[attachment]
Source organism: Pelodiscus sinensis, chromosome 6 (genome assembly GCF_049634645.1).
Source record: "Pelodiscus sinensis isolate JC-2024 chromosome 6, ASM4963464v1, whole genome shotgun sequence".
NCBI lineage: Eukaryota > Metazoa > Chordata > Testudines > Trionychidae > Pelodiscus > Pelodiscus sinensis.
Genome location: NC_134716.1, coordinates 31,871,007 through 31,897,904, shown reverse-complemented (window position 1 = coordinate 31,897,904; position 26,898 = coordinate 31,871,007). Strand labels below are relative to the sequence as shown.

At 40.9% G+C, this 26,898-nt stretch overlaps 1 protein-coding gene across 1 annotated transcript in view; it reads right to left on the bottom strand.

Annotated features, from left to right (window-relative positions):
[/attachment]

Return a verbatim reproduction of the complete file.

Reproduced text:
Source organism: Pelodiscus sinensis, chromosome 6 (genome assembly GCF_049634645.1).
Source record: "Pelodiscus sinensis isolate JC-2024 chromosome 6, ASM4963464v1, whole genome shotgun sequence".
NCBI lineage: Eukaryota > Metazoa > Chordata > Testudines > Trionychidae > Pelodiscus > Pelodiscus sinensis.
Genome location: NC_134716.1, coordinates 31,871,007 through 31,897,904, shown reverse-complemented (window position 1 = coordinate 31,897,904; position 26,898 = coordinate 31,871,007). Strand labels below are relative to the sequence as shown.

At 40.9% G+C, this 26,898-nt stretch overlaps 1 protein-coding gene across 1 annotated transcript in view; it reads right to left on the bottom strand.

Annotated features, from left to right (window-relative positions):